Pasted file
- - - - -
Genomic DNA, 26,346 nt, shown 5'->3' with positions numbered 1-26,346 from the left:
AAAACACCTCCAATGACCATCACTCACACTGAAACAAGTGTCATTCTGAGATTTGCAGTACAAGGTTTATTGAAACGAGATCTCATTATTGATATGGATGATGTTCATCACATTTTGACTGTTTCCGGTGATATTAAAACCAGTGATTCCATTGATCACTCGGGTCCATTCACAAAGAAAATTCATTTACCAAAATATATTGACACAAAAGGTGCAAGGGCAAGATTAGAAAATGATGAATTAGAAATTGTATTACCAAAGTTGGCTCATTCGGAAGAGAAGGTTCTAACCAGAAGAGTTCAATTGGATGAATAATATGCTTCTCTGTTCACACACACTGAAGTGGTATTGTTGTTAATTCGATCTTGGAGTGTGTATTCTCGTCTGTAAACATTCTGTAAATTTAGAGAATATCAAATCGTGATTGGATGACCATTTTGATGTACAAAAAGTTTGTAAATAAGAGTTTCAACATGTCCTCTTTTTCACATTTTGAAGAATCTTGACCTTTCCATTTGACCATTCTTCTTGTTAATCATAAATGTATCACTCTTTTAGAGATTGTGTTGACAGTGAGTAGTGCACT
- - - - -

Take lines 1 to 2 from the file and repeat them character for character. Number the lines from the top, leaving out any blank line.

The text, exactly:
Genomic DNA, 26,346 nt, shown 5'->3' with positions numbered 1-26,346 from the left:
AAAACACCTCCAATGACCATCACTCACACTGAAACAAGTGTCATTCTGAGATTTGCAGTACAAGGTTTATTGAAACGAGATCTCATTATTGATATGGATGATGTTCATCACATTTTGACTGTTTCCGGTGATATTAAAACCAGTGATTCCATTGATCACTCGGGTCCATTCACAAAGAAAATTCATTTACCAAAATATATTGACACAAAAGGTGCAAGGGCAAGATTAGAAAATGATGAATTAGAAATTGTATTACCAAAGTTGGCTCATTCGGAAGAGAAGGTTCTAACCAGAAGAGTTCAATTGGATGAATAATATGCTTCTCTGTTCACACACACTGAAGTGGTATTGTTGTTAATTCGATCTTGGAGTGTGTATTCTCGTCTGTAAACATTCTGTAAATTTAGAGAATATCAAATCGTGATTGGATGACCATTTTGATGTACAAAAAGTTTGTAAATAAGAGTTTCAACATGTCCTCTTTTTCACATTTTGAAGAATCTTGACCTTTCCATTTGACCATTCTTCTTGTTAATCATAAATGTATCACTCTTTTAGAGATTGTGTTGACAGTGAGTAGTGCACT